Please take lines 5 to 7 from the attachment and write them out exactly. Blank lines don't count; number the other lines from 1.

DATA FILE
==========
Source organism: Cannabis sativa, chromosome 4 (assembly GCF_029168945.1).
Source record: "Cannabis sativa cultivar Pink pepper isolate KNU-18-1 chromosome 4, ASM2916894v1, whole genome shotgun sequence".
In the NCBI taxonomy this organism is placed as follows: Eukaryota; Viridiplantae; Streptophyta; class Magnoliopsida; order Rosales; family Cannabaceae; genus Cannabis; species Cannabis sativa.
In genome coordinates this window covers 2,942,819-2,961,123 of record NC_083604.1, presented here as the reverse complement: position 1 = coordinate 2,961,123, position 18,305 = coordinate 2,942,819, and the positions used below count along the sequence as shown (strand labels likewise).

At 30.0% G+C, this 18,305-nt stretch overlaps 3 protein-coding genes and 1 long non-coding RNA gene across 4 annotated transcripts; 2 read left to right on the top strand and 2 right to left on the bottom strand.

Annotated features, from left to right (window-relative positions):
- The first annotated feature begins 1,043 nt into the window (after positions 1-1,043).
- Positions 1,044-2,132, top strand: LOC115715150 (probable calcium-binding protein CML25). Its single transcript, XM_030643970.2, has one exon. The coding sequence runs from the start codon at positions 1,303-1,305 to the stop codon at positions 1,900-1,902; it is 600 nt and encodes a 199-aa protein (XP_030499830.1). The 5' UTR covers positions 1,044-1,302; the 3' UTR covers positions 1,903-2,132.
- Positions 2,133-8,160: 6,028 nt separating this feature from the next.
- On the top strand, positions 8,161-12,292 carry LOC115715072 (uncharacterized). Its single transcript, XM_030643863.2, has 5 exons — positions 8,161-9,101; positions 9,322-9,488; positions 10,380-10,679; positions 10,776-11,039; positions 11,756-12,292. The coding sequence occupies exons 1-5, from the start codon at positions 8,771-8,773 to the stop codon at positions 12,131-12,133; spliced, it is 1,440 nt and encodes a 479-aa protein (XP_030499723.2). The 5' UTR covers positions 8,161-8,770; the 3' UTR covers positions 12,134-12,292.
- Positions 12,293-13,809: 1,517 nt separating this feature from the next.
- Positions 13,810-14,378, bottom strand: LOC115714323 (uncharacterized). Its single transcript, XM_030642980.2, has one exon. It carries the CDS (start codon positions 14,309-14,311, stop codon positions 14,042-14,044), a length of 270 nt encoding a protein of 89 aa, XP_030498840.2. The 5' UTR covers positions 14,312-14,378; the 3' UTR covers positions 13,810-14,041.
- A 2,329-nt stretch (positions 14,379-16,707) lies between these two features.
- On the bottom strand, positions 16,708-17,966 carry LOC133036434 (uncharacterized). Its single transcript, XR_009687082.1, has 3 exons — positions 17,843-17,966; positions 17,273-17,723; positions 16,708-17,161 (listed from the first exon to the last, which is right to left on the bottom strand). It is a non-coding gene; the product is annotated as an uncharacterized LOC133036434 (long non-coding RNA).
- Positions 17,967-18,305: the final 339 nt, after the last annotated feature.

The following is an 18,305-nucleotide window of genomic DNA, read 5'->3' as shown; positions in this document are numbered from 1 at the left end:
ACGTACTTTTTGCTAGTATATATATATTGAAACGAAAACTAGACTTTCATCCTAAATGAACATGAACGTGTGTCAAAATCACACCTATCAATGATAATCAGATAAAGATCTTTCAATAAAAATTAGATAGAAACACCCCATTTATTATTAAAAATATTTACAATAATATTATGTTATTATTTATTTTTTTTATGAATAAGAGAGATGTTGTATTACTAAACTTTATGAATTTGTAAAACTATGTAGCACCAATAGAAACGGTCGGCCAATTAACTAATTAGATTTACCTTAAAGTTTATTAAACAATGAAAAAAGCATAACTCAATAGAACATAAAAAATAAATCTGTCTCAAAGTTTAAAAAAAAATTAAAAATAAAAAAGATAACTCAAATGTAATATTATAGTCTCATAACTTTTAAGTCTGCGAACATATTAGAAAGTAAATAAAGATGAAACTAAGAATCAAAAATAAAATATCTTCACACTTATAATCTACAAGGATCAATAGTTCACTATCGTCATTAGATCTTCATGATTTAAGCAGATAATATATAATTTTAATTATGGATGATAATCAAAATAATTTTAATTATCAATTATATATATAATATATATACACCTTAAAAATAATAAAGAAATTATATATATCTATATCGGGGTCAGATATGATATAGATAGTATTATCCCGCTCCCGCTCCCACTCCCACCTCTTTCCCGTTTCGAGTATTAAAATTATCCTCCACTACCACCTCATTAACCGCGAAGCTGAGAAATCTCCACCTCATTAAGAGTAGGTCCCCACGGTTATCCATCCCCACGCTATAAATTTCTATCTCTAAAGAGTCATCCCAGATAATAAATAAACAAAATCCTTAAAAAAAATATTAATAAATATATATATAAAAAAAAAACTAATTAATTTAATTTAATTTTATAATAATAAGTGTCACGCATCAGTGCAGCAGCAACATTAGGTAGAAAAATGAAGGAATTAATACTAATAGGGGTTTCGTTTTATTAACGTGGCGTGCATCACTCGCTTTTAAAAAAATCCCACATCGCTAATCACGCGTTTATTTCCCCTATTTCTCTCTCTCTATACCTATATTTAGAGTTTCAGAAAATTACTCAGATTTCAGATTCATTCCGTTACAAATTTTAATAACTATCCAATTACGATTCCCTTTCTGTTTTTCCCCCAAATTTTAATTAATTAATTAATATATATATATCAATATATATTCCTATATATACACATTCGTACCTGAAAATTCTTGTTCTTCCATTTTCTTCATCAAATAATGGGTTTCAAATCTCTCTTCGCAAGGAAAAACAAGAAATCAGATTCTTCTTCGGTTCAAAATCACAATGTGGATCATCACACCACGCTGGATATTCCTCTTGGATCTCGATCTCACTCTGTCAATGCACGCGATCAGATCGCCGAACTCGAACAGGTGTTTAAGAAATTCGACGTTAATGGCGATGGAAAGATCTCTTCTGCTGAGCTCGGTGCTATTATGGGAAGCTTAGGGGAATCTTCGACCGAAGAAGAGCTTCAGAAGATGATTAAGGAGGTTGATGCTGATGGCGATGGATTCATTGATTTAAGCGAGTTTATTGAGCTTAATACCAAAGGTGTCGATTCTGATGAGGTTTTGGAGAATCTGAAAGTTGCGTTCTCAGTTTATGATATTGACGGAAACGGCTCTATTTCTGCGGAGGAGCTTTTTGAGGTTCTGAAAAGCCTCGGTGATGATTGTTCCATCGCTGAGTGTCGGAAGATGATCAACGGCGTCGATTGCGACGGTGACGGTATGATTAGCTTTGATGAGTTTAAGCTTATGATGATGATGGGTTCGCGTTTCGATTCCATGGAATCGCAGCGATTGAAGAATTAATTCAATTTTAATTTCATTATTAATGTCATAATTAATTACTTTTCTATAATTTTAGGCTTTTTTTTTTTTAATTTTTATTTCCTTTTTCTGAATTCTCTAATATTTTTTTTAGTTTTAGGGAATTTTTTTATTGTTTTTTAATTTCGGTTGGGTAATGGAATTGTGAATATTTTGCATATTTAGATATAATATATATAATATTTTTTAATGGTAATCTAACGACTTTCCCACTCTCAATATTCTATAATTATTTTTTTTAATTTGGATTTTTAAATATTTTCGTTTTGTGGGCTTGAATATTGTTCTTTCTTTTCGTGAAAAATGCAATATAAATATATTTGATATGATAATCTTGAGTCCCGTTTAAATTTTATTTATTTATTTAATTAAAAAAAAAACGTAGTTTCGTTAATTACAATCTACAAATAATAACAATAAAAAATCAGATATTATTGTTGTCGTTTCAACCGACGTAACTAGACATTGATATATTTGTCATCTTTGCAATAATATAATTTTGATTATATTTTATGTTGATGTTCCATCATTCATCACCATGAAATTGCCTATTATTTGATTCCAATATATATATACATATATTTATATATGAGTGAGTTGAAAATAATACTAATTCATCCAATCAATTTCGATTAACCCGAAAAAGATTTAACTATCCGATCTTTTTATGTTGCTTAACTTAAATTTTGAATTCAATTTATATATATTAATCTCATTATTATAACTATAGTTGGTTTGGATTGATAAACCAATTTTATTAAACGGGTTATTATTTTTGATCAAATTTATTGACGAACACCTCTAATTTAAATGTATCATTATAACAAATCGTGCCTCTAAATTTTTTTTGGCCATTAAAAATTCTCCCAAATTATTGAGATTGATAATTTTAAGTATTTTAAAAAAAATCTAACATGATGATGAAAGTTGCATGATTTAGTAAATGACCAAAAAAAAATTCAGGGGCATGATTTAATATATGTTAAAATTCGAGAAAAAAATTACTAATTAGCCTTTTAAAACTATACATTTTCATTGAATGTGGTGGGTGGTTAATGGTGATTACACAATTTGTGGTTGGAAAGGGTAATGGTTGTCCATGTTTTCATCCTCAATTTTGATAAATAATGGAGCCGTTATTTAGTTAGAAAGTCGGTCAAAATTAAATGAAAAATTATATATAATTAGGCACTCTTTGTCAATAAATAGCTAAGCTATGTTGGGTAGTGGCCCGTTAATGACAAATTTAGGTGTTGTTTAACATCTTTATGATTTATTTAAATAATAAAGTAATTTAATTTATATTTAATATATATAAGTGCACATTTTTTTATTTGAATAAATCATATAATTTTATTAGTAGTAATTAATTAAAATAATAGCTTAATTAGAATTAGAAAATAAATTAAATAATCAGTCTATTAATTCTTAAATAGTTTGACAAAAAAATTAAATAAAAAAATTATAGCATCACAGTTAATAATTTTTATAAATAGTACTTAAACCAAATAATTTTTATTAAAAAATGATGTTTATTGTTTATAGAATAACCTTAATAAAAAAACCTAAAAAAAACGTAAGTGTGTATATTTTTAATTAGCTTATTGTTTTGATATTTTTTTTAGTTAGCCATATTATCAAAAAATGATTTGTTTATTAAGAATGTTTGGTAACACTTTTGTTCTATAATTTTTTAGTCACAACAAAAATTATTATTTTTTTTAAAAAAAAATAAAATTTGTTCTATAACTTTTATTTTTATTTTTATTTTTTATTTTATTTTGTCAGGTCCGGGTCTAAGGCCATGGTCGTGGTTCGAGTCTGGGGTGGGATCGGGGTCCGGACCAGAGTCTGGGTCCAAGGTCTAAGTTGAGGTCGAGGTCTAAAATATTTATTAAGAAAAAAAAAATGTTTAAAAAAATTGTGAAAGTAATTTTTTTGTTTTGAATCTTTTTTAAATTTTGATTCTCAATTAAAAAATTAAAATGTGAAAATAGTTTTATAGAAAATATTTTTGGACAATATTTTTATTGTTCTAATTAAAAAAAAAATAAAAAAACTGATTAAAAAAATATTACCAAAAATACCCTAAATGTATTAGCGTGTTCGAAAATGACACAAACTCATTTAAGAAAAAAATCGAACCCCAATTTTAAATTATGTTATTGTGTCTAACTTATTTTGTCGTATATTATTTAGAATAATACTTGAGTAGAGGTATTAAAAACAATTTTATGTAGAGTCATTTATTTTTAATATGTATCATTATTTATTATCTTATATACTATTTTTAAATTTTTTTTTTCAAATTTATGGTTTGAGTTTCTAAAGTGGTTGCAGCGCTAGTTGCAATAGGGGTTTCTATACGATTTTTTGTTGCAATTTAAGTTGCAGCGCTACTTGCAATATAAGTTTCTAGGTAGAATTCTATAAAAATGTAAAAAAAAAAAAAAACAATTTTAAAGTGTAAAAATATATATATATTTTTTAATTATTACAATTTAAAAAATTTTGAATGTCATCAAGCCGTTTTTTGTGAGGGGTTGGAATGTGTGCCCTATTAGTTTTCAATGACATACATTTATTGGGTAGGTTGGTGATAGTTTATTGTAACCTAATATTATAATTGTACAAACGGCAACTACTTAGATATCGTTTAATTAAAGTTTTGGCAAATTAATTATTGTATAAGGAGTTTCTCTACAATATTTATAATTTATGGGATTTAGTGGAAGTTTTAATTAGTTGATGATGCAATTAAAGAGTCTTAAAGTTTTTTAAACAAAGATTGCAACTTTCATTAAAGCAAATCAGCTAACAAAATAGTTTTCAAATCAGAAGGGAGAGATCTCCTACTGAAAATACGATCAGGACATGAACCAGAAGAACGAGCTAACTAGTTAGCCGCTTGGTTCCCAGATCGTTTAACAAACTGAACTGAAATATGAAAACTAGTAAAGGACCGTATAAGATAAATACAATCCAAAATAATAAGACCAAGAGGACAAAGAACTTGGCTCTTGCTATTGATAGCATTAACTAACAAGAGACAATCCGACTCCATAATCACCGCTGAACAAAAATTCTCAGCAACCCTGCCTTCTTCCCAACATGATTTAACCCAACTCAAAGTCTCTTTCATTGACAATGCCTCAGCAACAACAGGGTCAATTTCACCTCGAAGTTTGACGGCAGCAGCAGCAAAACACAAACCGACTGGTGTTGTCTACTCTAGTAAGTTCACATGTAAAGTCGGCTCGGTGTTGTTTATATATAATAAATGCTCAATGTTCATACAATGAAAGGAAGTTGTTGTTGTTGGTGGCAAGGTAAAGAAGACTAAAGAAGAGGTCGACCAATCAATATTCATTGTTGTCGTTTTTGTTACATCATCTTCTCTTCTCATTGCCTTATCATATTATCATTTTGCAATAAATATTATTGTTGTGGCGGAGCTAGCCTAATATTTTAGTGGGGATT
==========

At 30.0% G+C, this 18,305-nt stretch overlaps 3 protein-coding genes and 1 long non-coding RNA gene across 4 annotated transcripts; 2 read left to right on the top strand and 2 right to left on the bottom strand.

Annotated features, from left to right (window-relative positions):
- The first annotated feature begins 1,043 nt into the window (after positions 1-1,043).